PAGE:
Talk:1.96

From Wikipedia, the free encyclopedia
Jump to: navigation, search
WikiProject Statistics (Rated B-class, Low-importance)
WikiProject icon

This article is within the scope of the WikiProject Statistics, a collaborative effort to improve the coverage of statistics on Wikipedia. If you would like to participate, please visit the project page or join the discussion.

B-Class article B  This article has been rated as B-Class on the quality scale.
 Low  This article has been rated as Low-importance on the importance scale.
 
WikiProject Mathematics (Rated B-class, Low-importance)
WikiProject Mathematics
This article is within the scope of WikiProject Mathematics, a collaborative effort to improve the coverage of Mathematics on Wikipedia. If you would like to participate, please visit the project page, where you can join the discussion and see a list of open tasks.
Mathematics rating:
B Class
Low Importance
 Field: Probability and statistics

Comment=[edit]

Untitled[edit]

Why? Simon (reference 2) says it's common, arbitrary, and usually a mistake; Fisher (reference 4) says it's arbitrary, and convenient. (It probably wasn't common back then). I don't have a copy of Rees (reference 1).

The other references are only for notation and value. Merge to misuse of statistics? — Arthur Rubin | (talk) 00:59, 3 February 2008 (UTC)

Simon says it's "used all the time" and is "arbitrary" but nowhere says it's "usually a mistake". While his article isn't as clear as it might be, I do not see how it can be interpreted in this way. What he is arguing against is deciding post-hoc to present (say) 90% confidence intervals rather than the conventional 95% after gathering the data, and I would certainly agree.
I'm not saying it was common in 1925 when Fisher wrote his book - I'm saying the influence of this book was ultimately largely responsible for making it common.
I gave Rees as one example of an introductory textbook, partly as large parts of it are available on Google Books. A search on 1.96 "confidence interval" in Google Books gives another 542 viewable book extracts , the vast majority of which appear to be relevant. It doesn't seem to be wikipedia practice to include such links in articles as evidence of notability though. As the article was under a day old I hadn't had time to put in a whole series of references.
I'm fairly new around here, but if you wish to suggest a merge, isn't it more usual to insert a {{merge}} template and discuss it on the article's talk page rather than to {{prod}} it immediately and take it to WP:AFD within 24 hours of the article's creation? I don't understand why you suggest merging to "misuse of statistics" in particular. Are you claiming that the common statistical practice of using 95% confidence intervals is in fact a misuse of statistics? This may be a valid viewpoint, but I believe the major purpose of an encyclopedia is to describe the world as it is, rather than to try to change it. If on the other hand you're claiming it's not notable, it seems to be that this WP guideline says an attempt should be made to look for sources before nominating for deletion.
I apologise if I've done something against Wikipedia customs or practice or misinterpreted policies or guidelines. As you're a much more experienced wikipedian than me i'd be grateful if you can explain. --Qwfp (talk) 18:20, 4 February 2008 (UTC)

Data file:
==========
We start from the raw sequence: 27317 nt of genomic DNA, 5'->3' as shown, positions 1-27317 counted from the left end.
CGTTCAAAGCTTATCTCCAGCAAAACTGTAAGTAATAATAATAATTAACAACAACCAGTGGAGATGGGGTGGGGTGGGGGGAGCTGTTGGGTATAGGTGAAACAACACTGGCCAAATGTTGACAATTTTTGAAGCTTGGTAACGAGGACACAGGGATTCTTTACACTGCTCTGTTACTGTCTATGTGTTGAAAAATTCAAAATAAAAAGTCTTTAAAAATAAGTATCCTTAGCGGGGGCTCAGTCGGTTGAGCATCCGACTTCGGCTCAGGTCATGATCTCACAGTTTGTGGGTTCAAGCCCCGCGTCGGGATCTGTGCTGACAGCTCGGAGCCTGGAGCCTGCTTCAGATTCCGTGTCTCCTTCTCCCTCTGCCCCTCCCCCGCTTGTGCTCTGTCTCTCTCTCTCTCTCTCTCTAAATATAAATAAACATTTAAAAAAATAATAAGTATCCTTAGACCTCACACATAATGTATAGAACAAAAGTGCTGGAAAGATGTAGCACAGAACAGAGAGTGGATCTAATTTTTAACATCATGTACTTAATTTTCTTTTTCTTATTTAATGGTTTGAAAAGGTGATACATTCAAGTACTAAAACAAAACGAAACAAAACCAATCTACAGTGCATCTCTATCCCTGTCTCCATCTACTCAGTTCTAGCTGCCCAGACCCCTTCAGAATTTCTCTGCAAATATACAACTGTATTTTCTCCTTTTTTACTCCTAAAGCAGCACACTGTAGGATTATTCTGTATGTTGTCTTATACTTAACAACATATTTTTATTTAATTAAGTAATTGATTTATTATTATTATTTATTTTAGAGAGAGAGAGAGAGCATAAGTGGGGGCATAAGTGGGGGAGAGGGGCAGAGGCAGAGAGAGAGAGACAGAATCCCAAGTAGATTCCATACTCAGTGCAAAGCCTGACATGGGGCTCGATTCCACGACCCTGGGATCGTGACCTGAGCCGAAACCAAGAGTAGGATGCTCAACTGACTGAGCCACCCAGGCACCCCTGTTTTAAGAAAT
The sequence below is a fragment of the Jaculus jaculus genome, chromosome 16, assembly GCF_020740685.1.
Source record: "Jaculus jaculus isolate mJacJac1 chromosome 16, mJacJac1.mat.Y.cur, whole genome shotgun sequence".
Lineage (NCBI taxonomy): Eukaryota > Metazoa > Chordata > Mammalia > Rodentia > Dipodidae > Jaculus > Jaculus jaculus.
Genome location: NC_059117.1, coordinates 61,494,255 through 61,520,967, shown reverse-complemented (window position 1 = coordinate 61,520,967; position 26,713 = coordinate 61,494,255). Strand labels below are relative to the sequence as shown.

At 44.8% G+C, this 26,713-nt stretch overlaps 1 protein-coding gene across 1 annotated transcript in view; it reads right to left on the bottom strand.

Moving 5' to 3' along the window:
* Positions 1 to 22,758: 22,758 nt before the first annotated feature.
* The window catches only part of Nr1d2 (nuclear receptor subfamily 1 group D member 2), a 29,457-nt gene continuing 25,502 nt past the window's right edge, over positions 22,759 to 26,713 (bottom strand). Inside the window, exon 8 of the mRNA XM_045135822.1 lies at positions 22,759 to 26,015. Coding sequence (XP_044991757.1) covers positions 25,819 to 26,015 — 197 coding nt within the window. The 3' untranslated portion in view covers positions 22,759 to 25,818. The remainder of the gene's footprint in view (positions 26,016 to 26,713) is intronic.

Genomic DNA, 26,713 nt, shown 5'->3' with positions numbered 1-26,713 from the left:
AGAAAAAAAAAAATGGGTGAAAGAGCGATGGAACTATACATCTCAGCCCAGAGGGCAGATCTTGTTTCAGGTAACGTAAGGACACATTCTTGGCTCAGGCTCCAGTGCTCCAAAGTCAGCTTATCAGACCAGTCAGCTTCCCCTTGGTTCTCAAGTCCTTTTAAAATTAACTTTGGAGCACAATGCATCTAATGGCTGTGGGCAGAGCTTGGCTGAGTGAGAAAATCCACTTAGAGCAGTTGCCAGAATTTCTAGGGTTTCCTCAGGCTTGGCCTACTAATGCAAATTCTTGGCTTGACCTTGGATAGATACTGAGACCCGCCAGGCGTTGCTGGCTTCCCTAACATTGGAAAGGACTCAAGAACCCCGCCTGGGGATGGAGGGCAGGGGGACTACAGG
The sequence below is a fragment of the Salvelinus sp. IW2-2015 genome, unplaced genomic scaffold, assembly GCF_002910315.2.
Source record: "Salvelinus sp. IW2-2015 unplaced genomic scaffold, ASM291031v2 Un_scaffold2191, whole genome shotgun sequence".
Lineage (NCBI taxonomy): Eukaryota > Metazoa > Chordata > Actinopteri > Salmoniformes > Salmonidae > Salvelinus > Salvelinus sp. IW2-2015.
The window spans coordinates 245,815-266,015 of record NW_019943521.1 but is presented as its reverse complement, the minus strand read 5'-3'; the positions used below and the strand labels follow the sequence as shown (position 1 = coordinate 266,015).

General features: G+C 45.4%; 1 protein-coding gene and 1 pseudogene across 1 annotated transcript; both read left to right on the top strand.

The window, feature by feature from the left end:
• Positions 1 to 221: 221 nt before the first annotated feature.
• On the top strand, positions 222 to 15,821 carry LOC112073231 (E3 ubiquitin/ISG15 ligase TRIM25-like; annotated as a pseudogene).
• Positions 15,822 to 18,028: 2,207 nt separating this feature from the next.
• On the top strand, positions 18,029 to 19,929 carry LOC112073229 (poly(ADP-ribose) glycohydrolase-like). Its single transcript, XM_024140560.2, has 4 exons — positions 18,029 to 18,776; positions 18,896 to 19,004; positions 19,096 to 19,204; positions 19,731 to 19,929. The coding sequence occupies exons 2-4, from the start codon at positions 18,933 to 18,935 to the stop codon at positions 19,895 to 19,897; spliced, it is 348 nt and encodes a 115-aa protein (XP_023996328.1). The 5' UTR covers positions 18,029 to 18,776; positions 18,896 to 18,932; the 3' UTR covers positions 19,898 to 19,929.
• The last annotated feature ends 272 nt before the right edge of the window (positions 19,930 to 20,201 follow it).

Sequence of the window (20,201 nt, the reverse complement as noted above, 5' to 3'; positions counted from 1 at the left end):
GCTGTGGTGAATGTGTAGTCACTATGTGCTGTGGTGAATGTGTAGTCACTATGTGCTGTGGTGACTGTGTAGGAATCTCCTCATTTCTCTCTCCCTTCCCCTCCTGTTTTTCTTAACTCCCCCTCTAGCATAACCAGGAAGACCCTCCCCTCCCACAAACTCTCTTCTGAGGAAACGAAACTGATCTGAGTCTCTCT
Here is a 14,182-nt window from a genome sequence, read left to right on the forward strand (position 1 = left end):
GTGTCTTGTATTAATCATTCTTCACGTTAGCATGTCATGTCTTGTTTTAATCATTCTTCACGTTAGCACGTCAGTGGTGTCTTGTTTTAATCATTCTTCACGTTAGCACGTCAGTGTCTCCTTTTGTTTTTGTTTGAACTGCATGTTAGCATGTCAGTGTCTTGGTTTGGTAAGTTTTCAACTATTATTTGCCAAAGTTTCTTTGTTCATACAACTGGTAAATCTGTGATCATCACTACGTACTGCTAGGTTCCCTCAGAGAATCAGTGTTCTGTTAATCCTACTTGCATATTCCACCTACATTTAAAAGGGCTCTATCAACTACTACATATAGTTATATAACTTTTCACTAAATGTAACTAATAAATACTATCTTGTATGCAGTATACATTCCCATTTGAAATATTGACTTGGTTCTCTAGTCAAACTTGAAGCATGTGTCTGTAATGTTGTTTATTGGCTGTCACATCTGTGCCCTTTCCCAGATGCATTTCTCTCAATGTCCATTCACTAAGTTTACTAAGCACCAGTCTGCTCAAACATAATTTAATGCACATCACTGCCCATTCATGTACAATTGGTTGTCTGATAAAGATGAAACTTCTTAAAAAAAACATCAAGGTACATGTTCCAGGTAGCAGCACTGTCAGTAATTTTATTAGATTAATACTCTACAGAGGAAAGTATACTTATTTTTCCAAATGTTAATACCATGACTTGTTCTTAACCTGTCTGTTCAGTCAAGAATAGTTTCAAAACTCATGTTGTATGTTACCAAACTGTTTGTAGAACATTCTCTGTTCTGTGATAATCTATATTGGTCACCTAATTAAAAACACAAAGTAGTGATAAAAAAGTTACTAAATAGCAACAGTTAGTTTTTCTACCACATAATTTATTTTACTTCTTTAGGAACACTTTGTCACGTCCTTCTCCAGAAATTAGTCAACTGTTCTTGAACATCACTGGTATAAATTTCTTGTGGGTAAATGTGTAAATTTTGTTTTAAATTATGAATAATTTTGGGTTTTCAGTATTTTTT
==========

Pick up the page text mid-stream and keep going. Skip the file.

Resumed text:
I originally thought it should be deleted
  1. regardless of sources; it is arbitrary and is usually mistaken, although I need to find more definite sources for that for that, and
  2. certainly should be (deleted) from Numbers, where I initially found the reference;
but now I think it should be merged to some other article, perhaps confidence interval. I'm not saying that you did anything wrong. We just have a difference of opinion about notability, and even if your google books sources are mostly more-or-less relevant, they probably shouldn't count unless the 90% and 99% confidence intervals are not present. Looking through my (advanced) textbooks, one of the mentions 1.96 as being the 95% confidence interval, but says it's arbitrary, and says nothing about common use; and that's it. The other three don't mention it at all, as far as I can tell without looking at each page. — Arthur Rubin | (talk) 18:52, 4 February 2008 (UTC)
I've just added some more refs and quotes to the article to show that 95% is a widely used, though I agree ultimately arbitrary, convention.
I can't see where it's linked from the Numbers article. I categorised it as Category:mathematical constants. I'm quite happy to remove that categorisation, as I can see now that it doesn't really fit in. I'll do that now... --Qwfp (talk) 20:20, 4 February 2008 (UTC)
Perhaps it was WT:WikiProject Mathematics. Sorry, it was your comment in Wikipedia talk:WikiProject Numbers. In any case. With your permission, I'll edit the category above so that it's a reference. I now think it should be merged to confidence intervals, I believe it's too late to withdraw the AfD. — Arthur Rubin | (talk) 20:37, 4 February 2008 (UTC)


Thanks[edit]

I was trying to find the exact value of this number and this article was really helpful - Thanks! 194.83.139.137 (talk) 17:45, 9 January 2009 (UTC)

Possible error in leading sentence[edit]

The article starts off as follows: "1.96 is the approximate value of the 97.5 percentile point of the normal distribution used in probability and statistics." Isn't this wrong? Shouldn't it say: "1.96 is the approximate value of the 97.5 percentile point minus the 2.5 percentile point of the normal distribution used in probability and statistics." 1.96 is meant to represent 1.96 SDs, not 1.96 SDs plus the 2.5 percentile point. Or have I misunderstood something?  — DemonicPartyHat talk 23:27, 18 May 2013 (UTC)